When You Open Up a Box of Your Book
My box of author copies still hasn’t arrived, but my friend, Chris swung by a bookstore and snapped a picture of my new book on the shelf.
I thought about swinging by a bookstore myself, but it has been continuously raining. I know that’s a bad excuse. I guess I’ve been waiting for my copies. I guess I want to hold it for the first time at home.
Before I wrote my first book, I thought that holding your book would be the most exhilarating experience in the world, like that first kiss with Josh when every hope got funneled into a single, perfect moment. But it’s a lot messier than that. No matter how many times it happens, it feels the same.
There’s relief: You’ve done it. The project has been completed and there is tangible proof. It was a slog, filled with ups and downs, but no one can take away the fact that you have physical evidence of a job well done. There’s sadness: It was such a huge part of your life for months or years, and now it’s over. There’s anxiety: Now I need to tell people about this project and ask them to support it. There’s worry: Fuck. What if it isn’t good enough? There’s pride: I accomplished this! There’s embarrassment: What if no one likes it, and I look like an idiot? There’s calm: Being in my hands means that it’s completely out of my hands now.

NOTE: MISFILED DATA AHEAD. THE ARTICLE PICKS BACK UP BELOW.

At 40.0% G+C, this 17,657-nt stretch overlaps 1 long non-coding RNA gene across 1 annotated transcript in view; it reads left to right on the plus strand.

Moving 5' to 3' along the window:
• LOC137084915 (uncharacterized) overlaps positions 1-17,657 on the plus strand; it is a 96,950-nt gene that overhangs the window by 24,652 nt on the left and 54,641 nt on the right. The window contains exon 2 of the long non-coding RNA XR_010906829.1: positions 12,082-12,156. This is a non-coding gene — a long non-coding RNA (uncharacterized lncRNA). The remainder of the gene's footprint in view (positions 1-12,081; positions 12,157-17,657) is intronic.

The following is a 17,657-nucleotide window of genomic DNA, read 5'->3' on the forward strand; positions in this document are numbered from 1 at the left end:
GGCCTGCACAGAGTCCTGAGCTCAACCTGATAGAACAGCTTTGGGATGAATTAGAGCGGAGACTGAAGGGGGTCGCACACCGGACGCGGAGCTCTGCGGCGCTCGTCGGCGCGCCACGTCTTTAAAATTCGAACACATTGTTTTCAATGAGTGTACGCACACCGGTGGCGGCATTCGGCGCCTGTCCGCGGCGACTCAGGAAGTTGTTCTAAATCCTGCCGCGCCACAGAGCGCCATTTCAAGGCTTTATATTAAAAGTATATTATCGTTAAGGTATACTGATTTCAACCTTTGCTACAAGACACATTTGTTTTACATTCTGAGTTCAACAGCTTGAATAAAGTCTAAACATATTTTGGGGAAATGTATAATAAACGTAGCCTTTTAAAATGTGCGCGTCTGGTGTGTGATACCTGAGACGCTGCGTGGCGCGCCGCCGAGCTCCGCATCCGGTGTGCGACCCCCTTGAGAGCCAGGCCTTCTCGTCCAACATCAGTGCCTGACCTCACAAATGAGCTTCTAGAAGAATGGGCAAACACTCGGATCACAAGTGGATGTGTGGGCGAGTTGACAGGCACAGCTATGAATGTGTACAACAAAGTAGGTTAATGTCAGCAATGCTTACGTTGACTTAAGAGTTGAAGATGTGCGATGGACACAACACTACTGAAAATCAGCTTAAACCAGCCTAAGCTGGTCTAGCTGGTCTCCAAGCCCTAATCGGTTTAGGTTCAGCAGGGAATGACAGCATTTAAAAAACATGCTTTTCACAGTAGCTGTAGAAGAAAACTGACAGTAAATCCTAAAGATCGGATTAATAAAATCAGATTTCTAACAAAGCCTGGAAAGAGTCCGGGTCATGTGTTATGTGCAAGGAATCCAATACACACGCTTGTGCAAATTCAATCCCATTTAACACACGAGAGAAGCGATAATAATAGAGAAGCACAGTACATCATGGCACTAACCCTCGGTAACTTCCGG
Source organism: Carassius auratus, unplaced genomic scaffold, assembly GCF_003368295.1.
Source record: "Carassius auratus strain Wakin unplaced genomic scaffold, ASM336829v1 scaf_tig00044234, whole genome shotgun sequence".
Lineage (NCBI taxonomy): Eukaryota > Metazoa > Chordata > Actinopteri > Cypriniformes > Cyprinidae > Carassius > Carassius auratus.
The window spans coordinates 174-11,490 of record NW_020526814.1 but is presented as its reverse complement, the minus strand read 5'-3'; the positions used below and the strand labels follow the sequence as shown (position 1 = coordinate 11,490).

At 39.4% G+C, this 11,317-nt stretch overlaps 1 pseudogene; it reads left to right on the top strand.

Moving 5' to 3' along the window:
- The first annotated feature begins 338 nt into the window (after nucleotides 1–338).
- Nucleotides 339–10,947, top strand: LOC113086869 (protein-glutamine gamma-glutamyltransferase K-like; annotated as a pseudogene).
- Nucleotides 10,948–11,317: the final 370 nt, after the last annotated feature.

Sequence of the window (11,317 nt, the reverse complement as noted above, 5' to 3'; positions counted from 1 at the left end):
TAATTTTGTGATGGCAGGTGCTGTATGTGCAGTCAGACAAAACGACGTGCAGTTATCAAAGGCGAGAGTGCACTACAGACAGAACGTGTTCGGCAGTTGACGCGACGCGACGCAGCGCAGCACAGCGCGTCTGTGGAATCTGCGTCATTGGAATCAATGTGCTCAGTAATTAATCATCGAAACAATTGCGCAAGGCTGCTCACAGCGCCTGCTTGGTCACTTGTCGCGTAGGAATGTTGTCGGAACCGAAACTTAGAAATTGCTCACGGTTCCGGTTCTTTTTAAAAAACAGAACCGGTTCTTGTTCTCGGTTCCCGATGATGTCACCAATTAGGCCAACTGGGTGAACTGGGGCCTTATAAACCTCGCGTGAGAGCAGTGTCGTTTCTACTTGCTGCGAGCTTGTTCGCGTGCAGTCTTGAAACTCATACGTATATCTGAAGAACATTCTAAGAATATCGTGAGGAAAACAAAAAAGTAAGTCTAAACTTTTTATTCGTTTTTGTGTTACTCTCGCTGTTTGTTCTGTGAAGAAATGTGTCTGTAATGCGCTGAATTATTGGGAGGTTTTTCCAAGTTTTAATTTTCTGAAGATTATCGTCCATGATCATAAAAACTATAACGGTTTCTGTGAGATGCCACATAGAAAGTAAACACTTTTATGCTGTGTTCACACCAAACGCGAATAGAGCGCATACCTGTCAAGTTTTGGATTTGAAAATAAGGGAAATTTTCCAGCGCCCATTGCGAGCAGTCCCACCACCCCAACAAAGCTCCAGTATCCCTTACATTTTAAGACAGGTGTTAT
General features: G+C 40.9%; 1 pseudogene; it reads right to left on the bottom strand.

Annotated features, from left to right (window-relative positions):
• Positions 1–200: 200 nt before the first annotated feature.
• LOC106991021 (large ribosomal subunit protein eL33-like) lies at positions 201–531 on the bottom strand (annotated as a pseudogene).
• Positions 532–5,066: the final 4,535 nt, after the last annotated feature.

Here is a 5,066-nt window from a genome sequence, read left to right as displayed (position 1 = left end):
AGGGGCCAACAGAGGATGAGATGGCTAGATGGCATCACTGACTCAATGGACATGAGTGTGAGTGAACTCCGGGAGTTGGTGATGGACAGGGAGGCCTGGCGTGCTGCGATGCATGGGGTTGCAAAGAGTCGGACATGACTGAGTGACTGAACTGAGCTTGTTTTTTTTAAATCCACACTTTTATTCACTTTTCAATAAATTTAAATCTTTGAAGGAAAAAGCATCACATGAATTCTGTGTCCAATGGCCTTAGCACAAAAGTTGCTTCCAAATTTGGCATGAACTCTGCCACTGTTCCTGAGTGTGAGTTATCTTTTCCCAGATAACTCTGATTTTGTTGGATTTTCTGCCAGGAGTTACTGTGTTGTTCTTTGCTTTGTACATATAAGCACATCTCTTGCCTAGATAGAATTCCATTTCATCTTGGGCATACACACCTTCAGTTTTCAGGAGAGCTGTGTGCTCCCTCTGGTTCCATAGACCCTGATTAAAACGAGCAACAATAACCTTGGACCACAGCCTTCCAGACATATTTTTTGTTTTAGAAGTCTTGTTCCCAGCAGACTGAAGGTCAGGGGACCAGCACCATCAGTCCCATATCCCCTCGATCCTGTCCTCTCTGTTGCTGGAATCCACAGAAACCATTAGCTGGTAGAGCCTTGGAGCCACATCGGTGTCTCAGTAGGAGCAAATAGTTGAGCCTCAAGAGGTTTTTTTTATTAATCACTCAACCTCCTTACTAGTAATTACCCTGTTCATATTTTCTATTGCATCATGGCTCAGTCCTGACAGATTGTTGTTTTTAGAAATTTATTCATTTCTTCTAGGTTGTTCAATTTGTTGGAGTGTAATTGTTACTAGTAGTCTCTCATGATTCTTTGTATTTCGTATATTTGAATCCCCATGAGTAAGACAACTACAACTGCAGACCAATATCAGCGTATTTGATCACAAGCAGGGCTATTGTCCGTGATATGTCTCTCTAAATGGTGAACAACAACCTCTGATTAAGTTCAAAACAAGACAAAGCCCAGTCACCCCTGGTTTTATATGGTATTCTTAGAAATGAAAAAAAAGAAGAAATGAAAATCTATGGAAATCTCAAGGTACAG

It’s all of that, rolled into a single moment. So not really like the kiss at all.
I hope you like it. This particular book was a labour of love; a book that almost didn’t happen, that means so much to me on so many different levels. I feel like I’ve been on a roller coaster for the last year and a half, and I’m finally getting off the ride and looking back at it, thinking how happy I am that I got to be at the amusement park at all. That I was brave enough to stick with the ride even when it started rocking on its tracks. That I’m sad the ride is over, and, at the same time, happy to keep exploring what else is at the park. A year and a half is a long time to be on a ride.
But it was a great ride.
It’s at bookstores, but if you don’t want to leave the house (as I often don’t):
Thank you for being there the last year and a half while I mashed this out. It is everything I know about fiction writing, between two covers.